Hip dysplasia - any advise?

Discussion in 'Labrador Health' started by Anna Boyd, May 14, 2018.

  1. Anna Boyd

    Anna Boyd Registered Users

    Jun 7, 2017
    Our nearly three year old lab has been diagnosed with hip dysplasia today in both hips. The X-rays show he also has some osteoarthritis in both joints. His condition isn't bad enough to need surgery at this stage but can be managed medically. We have been advised to only walk him on a lead, go for a shortish walk once a day and a quick sniff around the front garden once a day, give him supplements (glucosamine, chondroitin, and fish oil), give him a course of Pentosan injections (a concentrated anti-inflammatory and cartilage synthesis stimulant) and further pain killers on an as needs basis. I also believe he should be kept reasonably lean. Does anyone have any other suggestions or advice. He actually takes Clomipramine for separation anxiety which is sedating to an extent which may be a blessing in disguise. Because I am concerned he will get less socialisation I was wondering about getting a small breed puppy for him to play with, but I'm unsure if playing/running with him in the back yard would be too much.
  2. Karen

    Karen Registered Users

    May 24, 2012
    Hi there, and you have my sympathy. Our one-year old boy has also just been diagnosed with severe hip dysplasia, in both hips. He has no pain or arthritis as yet. All the advice I have received is to gently build up your dog's muscles, and be careful not to let them atrophy, as they will be needed to support the hips - so actually different advice to that which you have been given. I would talk to another vet and possibly join a support group (e.g. on Facebook), as people who are going through this can be very helpful and have lots of good advice. I would also look into physiotherapy and hydrotherapy for your boy. I certainly wouldn't get another puppy, as romping around could be just what he shouldn't do... What he needs is gentle, constant exercise, so slowly increasing lead and free walking. Swimming would probably also be very good for him. I wouldn't cut him off from other dogs, and I think you have to find a balance between his quality of life (by which I mean the fun and stimulation he gets) and trying to protect him from further wear and tear on his hips. I am sure others will be along soon to give you their advice. Good luck!
    Emily_BabbelHund likes this.
  3. Stacia

    Stacia Registered Users

    May 25, 2011
    Malvern UK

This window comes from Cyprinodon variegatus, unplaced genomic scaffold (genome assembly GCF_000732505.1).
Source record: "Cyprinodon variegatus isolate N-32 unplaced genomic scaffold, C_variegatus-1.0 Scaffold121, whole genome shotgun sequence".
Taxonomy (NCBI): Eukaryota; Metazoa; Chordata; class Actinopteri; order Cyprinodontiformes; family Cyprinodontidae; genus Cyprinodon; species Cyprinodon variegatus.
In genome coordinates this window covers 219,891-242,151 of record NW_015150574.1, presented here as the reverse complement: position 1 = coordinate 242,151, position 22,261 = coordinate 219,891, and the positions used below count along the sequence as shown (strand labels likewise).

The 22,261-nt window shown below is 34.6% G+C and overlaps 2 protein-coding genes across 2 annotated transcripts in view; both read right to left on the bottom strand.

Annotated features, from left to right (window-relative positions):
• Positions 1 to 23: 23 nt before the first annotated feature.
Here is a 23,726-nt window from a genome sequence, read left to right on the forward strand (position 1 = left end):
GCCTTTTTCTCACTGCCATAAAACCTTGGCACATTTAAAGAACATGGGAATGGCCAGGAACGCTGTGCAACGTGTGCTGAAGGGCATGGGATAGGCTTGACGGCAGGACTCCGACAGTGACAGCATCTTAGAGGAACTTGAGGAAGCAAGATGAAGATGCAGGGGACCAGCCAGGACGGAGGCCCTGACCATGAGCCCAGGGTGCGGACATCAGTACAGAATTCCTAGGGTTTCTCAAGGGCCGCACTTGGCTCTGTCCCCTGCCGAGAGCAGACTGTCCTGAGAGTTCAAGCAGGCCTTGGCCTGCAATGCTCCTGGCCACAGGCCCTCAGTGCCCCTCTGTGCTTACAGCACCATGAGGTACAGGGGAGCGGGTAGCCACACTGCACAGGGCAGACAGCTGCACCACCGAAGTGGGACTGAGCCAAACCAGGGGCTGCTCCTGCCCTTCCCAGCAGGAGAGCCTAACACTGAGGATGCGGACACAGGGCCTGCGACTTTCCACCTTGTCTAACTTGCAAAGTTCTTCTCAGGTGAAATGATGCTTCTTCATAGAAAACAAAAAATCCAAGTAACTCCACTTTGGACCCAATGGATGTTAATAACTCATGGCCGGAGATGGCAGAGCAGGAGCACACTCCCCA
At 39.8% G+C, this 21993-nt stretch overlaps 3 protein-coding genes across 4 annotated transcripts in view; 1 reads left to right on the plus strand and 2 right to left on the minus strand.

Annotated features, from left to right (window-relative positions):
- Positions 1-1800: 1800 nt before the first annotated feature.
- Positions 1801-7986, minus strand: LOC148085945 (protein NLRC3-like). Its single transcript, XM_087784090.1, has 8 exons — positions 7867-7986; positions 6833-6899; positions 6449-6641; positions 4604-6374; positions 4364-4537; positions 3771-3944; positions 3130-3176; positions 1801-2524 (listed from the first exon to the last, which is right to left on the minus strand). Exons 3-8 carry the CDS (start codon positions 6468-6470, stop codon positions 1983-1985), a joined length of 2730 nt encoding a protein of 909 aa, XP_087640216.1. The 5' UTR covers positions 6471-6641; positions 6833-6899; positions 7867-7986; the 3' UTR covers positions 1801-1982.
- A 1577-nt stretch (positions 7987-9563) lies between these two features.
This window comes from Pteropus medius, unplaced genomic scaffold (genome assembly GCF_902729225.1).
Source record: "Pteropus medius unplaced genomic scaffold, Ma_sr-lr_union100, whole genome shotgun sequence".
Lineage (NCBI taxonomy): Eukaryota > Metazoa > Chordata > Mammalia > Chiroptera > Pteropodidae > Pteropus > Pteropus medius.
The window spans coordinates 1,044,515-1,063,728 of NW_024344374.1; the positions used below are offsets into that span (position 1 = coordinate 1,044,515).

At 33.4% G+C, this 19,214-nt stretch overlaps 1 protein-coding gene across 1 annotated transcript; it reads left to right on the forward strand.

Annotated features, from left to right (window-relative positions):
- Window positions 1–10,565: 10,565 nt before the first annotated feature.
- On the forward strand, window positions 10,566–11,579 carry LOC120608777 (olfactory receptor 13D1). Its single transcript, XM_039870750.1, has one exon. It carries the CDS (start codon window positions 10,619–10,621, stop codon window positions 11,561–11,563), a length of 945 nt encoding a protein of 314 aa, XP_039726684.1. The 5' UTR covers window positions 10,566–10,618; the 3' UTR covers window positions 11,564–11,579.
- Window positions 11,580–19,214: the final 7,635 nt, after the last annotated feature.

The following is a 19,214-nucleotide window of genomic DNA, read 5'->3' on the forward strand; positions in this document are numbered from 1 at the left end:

I agree with Karen, he needs to maintain the muscles around the hip joint. If he has to live that restricted life, I would go for the op if you can afford it. My German Pointer had a hip replacement and he was as good as new afterwards. I also saw a very fit Collie running on the hills and he had had a hip replacement.

    My dog walks with two other dogs and they do not play but enjoy just being with each other and sharing smells. So if you can find dogs who do not play then he can still be socialised with other dogs.
    Karen likes this.
  4. drjs@5

    drjs@5 Registered Users

    Jun 2, 2012
    Fife, Scotland
    Hi Anna, sorry you have this diagnosis.
    Our Lilly was diagnosed with severe bilateral hip dysplasia just before she was a year old. She has now just turned 8 years old.
    I agree keeping your boy lean is important, and the supplements may help. certainly do no harm (I use Yumove now with Lilly).
    I agree with Karen above, a new puppy may not be in his best interests, particularly if he has issues with anxiety.
    I think graded steady exercise is really important though. Before our diagnosis Lilly had been limited to short on-lead walks only, afterwards, the specialist said we had to gradually increase to 60 minutes twice a day on lead, by adding an extra 5 mins every week. We did that before really letting her off lead. It was hard work, and difficult to fit in around our work, but we got there.
    We also started hydrotherapy swimming, but more emphasis on the fun, with free swimming rather than swimming in the "tank" style physio-based hydro.
    This all helped to build up her muscles, though I admit now she has lost some condition as financially we needed to cut her swimming last year, and we haven't possibly regained all the ground we lost.
    She initially was on anti-inflammatory meds but they stopped a couple of years ago and we just used it now for a few days if she starts limping, or better still, if we know she is going to have an active few days, we start it beforehand in anticipation.
    She is doing really well, and has not had surgery. Loves a good romp after the wildlife and relishes a roll in something stinky.
    Don't get too down about your boy.
    Karen and Emily_BabbelHund like this.
  5. Beanwood

    Beanwood Registered Users

    Jan 28, 2014
    Casper is 9 years old, and we had the diagnosis of HD, mild in one hip and moderate in the other, soon after we adopted him at just over 5 years old. Top of my head (need to dog out some data later..) whilst the inherited gene has an impact on how the joints form, a huge component of progression, meaning to oesteo-arthritis, is down to environmental factors.

    We took a multi-modal approach...appropriate exercise, managing weight to the thin side of normal and high-quality supplements. We don't actually do much lead walking with our dogs, but let them off lead most of the time. When we had the diagnosis, we dialled back the exercise, then slowly built it back up in small increments.

    Now back to Casper, whilst yes he is starting to slow down a little, he is in excellent health, and looks super fit, in fact, he looks a lot better than most of the show-line bred 9-year-old labradors I see out and about. He only has pain meds on an ad hoc basis, when for example, we are taking him out for a more challenging walk.
    Karen and Emily_BabbelHund like this.

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